An expanding view for the molecular basis of familial periodic paralysis

Stephen C. Cannon

Research output: Contribution to journalReview articlepeer-review

73 Scopus citations


The periodic paralyses are rare disorders of skeletal muscle characterized by episodic attacks of weakness due to intermittent failure of electrical excitability. Familial forms of periodic paralysis are all caused by mutations in genes coding for voltage-gated ion channels. New discoveries in the past 2 years have broadened our views on the diversity of phenotypes produced by mutations of a single channel gene and have led to the identification of potassium channel mutations, in addition to those previously found in sodium and calcium channels. This review focuses on the clinical features, molecular genetic defects, and pathophysiologic mechanisms that underlie familial periodic paralysis.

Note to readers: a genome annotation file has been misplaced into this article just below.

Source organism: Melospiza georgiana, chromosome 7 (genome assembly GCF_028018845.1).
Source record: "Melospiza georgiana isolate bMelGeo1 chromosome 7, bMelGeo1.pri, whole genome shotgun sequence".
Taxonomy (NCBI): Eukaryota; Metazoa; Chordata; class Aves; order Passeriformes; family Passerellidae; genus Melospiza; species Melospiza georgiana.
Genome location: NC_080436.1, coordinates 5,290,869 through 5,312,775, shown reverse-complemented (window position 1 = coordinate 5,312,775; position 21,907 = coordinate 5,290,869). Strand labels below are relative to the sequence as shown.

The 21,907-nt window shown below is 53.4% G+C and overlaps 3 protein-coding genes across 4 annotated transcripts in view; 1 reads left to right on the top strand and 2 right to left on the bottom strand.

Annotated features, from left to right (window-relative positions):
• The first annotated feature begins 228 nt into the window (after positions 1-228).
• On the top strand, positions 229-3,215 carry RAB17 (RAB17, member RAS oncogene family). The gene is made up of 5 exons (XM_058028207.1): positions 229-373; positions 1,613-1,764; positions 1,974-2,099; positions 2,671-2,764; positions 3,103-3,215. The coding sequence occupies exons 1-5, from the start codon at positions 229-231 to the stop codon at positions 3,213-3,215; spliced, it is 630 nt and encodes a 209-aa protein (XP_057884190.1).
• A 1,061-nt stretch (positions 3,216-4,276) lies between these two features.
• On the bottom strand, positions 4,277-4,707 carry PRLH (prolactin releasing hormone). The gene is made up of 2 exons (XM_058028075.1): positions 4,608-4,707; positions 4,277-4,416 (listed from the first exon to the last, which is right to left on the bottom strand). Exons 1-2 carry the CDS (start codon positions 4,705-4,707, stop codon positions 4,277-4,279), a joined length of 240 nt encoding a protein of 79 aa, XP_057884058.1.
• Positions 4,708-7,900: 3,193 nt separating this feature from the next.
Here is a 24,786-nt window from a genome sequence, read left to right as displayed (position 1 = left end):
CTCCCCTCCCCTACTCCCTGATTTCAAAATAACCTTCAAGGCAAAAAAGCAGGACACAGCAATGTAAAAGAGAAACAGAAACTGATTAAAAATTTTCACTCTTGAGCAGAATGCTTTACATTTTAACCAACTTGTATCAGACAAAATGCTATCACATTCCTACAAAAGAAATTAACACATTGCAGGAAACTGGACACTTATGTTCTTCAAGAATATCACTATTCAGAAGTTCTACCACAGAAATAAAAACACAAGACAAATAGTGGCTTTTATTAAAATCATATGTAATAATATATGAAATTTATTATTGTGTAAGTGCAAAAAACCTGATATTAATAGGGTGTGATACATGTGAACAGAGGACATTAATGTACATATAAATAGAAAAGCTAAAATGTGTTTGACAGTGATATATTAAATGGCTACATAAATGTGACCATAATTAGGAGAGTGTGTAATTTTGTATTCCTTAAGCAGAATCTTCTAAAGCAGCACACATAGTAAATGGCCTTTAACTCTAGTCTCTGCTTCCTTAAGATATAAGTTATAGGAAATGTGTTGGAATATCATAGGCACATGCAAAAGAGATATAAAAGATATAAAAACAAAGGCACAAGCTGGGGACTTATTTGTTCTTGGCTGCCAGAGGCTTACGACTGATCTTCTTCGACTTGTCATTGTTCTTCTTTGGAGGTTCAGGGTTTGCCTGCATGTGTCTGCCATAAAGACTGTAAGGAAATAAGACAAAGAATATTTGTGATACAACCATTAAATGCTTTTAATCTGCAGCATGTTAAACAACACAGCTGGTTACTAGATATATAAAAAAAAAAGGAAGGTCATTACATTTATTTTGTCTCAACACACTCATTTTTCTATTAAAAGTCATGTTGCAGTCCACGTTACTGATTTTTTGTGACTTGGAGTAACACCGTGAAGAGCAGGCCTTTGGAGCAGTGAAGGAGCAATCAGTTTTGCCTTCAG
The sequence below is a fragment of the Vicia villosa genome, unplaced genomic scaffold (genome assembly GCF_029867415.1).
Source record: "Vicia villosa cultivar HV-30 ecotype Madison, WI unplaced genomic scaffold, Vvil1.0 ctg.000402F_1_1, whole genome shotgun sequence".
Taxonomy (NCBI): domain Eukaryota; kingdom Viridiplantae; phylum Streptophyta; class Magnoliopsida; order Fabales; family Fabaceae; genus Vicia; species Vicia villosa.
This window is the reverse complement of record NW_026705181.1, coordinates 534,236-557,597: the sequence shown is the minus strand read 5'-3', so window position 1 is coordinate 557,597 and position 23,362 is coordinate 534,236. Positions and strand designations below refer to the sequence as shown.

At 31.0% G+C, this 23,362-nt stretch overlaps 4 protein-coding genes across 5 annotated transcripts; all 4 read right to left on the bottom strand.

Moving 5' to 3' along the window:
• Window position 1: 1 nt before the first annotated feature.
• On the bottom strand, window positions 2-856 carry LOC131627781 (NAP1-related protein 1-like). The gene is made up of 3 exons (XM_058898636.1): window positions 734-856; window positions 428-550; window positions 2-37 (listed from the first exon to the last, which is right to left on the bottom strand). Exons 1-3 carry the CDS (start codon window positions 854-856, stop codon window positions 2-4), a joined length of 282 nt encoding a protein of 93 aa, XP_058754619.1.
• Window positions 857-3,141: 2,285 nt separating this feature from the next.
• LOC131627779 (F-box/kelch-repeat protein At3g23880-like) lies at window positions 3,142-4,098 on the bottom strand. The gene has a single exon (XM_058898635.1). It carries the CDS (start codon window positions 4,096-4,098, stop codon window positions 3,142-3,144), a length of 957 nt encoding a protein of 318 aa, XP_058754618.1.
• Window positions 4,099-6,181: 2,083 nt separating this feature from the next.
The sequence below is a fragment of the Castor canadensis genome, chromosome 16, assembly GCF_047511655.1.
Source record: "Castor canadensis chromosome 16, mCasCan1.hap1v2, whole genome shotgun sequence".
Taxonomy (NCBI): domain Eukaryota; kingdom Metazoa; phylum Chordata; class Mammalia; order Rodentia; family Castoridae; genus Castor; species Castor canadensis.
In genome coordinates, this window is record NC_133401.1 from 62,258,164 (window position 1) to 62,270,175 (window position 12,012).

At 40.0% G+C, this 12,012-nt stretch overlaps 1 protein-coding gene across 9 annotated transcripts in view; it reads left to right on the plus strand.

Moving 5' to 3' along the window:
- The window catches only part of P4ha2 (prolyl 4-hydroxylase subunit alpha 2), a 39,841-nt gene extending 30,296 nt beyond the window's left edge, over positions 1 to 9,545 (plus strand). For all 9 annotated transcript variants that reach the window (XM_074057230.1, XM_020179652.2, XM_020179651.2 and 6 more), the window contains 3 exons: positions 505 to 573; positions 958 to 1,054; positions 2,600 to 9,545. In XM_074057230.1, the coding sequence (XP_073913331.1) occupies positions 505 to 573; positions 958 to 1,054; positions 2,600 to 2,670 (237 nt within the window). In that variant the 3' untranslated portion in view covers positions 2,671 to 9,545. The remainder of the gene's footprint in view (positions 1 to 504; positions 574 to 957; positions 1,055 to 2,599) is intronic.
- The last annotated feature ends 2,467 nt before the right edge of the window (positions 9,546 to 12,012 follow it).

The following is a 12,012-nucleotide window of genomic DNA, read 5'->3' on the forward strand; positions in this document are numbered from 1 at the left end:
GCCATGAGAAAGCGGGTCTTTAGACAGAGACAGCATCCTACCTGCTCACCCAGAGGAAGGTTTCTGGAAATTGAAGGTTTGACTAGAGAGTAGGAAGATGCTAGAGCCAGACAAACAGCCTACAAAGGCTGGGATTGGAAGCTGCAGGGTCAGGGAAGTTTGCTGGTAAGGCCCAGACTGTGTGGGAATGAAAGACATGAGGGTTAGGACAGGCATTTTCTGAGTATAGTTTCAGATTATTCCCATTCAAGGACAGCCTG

Original languageEnglish (US)
Pages (from-to)533-543
Number of pages11
JournalNeuromuscular Disorders
Issue number6
StatePublished - 2002


  • Andersen's syndrome
  • Ion channels
  • Myotonia
  • Paramyotonia
  • Skeletal muscle

ASJC Scopus subject areas

  • Pediatrics, Perinatology, and Child Health
  • Neurology
  • Clinical Neurology
  • Genetics(clinical)


Dive into the research topics of 'An expanding view for the molecular basis of familial periodic paralysis'. Together they form a unique fingerprint.

Cite this